Posts Tagged: fashion

Big News

Today at Panera, I saw a guy wearing this shirt:

So I guess this is just my way of inviting you guys to our wedding next Spring! Expect your hilarious and classy oral sex/Harley Davidson themed save-the-dates in the mail soon!

Lady Style: Scarves

I like to say that I have my own sense of style. Usually I’m saying this defensively, which should tell you something about the way I dress. So I’m definitely not recommending you take any fashion advice from me, but I want to tell you that I’m really loving scarves for fall.

For starters, scarves will make you feel like Stevie Nicks (always a good thing). Stevie Nicks is a confident, badass woman, and we should all aspire to be more like her. Scarves are also a really easy way to add some color and interest to what you’re wearing. My “uniform” lately has been sweater/cardigan, dangly earrings, and a scarf. You can put basically no thought into what you’re wearing, throw on a scarf, and look like you planned an outfit. You simultaneously look put-together and bohemian, like Drew Barrymore in any given paparazzi shot.

Most importantly, scarves are insanely cheap. I got my favorite scarf at Gabriel Brothers (if you aren’t familiar/they aren’t in your area, they’re a discount chain, kind of like T.J. Maxx but weirder) for $2. The scarf pictured above was my mom’s in the 80’s. I really treasure it, because Mama W. is the least sentimental person in the world and keeps nothing from her past. She’s the polar opposite of a hoarder, and so she has almost none of her amazing old clothes. This scarf has some pretty sweet gold streaks on it, which makes me feel kind of glamorous.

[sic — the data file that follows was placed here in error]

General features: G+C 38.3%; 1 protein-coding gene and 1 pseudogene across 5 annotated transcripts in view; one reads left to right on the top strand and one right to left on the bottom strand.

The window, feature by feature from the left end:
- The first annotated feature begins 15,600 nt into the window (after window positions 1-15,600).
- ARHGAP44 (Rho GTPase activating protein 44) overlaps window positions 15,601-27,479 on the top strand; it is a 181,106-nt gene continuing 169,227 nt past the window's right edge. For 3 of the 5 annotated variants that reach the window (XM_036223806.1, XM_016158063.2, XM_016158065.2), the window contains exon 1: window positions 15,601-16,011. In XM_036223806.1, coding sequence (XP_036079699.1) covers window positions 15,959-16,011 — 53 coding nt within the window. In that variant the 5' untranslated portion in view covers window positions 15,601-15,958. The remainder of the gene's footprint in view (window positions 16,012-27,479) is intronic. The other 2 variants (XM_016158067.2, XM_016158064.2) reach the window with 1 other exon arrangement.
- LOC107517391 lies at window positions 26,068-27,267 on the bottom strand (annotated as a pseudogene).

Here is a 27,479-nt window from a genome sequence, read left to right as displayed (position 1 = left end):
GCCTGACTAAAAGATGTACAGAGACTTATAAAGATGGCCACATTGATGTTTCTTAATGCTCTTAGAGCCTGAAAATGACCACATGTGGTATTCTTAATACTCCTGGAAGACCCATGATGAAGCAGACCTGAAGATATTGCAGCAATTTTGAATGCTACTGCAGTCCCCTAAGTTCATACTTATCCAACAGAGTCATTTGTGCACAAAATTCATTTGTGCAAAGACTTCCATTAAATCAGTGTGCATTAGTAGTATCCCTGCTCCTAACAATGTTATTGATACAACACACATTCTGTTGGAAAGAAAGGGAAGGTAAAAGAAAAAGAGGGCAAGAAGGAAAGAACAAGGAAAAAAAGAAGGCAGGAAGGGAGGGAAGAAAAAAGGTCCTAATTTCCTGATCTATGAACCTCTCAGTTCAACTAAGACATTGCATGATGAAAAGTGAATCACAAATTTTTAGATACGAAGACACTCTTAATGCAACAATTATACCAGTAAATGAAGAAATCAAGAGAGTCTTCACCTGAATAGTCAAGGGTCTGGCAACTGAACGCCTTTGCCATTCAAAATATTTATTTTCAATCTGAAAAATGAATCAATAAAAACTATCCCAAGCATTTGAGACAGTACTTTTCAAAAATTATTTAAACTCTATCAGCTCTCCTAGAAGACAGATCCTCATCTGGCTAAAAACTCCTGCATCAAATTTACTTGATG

Drape on a few scarves today! Even (especially) the guys!

About A Dress

I have this dress that I bought in high school, meaning I’ve been wearing it for about 10 years. Not 10 years straight–I’ve worn other things in between. It still fits me exactly the same, is remarkably resistant to fading and stretching, and fetches an alarming amount of attention from strange men.

I want to clarify that, although I often write about odd things strangers have said to me, I do not think I’m any great shakes. My self-esteem usually resides somewhere around the 4th subterranean level of the office building that is my spiritual being. When I first greet myself each morning in my toothpaste-flecked bathroom mirror, I’m like, “You again,” and not in a sexy, winking way. No matter how many real-life Stuart Smalley audiobooks I listen to, I’m never going to strut around town like I’m the star of my own video for The Pretenders’ “Brass in Pocket.” That’s why it’s all the more remarkable that this dress garners so much attention.

It is, as the copy for a catalog aimed at middle aged women would say, figure flattering. It highlights my waist while hiding my XXL birthin’ hips (side note: I’m confused as to why In Style and the like are always giving me instructions to downplay my hips, when biology/evolution have taught me that men are instinctively attracted to such signifiers of fertility. So fertile, guys!). But other than that, there’s nothing that stands out about it. It’s black, it doesn’t show an untoward amount of skin, and it’s the opposite of flashy.

And yet! On one occasion at Miami, that haven of frat-boy-bro-douche culture, a guy yelled out of his truck window, “Hey, I like your dress!” That marks the only time a man has ever yelled something from a truck that wasn’t a sexual come-on.

A couple of months ago as we got ready to go out for coffee, I warned H, “When I wear this dress, strangers tend to talk to me.” He didn’t seem to believe me.

We ate coffee and breakfast pastries uneventfully. No one said anything weird to me. “Have I lost it?” I asked myself. Then, frightened: “Did I ever even have it?” Maybe I was wrong. Maybe the dress lost its magic. Maybe I can’t keep wearing things I bought when I was 16. Maybe I need to go shopping more often.

As we walked home, a man shuffled past us, wearing the uniform of crazy street people: an oversized t-shirt.